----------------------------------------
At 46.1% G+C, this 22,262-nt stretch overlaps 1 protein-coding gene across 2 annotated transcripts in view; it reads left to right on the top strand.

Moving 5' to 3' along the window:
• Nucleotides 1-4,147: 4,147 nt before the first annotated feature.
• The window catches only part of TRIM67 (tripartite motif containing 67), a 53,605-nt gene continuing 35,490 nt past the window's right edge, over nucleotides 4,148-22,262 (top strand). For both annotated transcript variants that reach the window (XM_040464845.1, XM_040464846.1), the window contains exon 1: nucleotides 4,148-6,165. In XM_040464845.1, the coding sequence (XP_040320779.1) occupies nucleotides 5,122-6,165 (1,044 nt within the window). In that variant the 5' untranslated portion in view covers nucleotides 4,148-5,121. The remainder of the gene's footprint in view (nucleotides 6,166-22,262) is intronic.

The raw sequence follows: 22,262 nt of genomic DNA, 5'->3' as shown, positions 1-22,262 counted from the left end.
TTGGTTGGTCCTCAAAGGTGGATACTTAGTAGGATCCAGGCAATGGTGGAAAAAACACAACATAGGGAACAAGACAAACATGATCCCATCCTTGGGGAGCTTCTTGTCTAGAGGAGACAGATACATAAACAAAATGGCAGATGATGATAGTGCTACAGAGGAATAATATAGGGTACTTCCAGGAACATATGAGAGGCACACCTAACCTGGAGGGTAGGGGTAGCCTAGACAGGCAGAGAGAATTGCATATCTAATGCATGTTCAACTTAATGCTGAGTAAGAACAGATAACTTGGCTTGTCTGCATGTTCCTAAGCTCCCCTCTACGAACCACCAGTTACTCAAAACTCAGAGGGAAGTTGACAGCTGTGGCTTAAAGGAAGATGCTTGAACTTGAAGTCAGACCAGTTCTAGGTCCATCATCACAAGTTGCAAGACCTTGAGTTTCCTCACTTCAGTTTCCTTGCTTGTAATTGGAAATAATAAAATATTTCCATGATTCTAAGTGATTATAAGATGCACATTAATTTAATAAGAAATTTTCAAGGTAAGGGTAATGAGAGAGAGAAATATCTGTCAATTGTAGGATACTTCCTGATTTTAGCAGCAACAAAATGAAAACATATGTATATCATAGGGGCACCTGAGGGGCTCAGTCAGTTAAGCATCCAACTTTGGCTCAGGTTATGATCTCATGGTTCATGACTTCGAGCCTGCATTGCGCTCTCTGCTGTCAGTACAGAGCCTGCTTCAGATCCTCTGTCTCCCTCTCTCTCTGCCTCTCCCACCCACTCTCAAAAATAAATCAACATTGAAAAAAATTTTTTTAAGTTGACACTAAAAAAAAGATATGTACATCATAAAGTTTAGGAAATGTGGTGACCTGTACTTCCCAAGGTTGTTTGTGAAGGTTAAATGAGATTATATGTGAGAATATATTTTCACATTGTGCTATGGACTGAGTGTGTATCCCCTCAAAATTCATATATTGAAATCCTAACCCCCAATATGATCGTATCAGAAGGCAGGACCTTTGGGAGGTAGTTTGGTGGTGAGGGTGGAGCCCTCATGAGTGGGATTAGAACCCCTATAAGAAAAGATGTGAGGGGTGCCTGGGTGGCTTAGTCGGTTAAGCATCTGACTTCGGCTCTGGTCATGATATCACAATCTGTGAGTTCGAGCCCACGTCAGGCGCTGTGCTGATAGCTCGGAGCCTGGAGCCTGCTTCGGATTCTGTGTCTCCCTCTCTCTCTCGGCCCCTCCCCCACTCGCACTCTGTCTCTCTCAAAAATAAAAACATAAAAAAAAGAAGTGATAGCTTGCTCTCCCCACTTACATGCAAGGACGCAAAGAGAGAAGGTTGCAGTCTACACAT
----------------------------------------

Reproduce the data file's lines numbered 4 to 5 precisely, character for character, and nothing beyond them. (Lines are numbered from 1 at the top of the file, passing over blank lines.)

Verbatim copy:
• The window catches only part of TRIM67 (tripartite motif containing 67), a 53,605-nt gene continuing 35,490 nt past the window's right edge, over nucleotides 4,148-22,262 (top strand). For both annotated transcript variants that reach the window (XM_040464845.1, XM_040464846.1), the window contains exon 1: nucleotides 4,148-6,165. In XM_040464845.1, the coding sequence (XP_040320779.1) occupies nucleotides 5,122-6,165 (1,044 nt within the window). In that variant the 5' untranslated portion in view covers nucleotides 4,148-5,121. The remainder of the gene's footprint in view (nucleotides 6,166-22,262) is intronic.

The raw sequence follows: 22,262 nt of genomic DNA, 5'->3' as shown, positions 1-22,262 counted from the left end.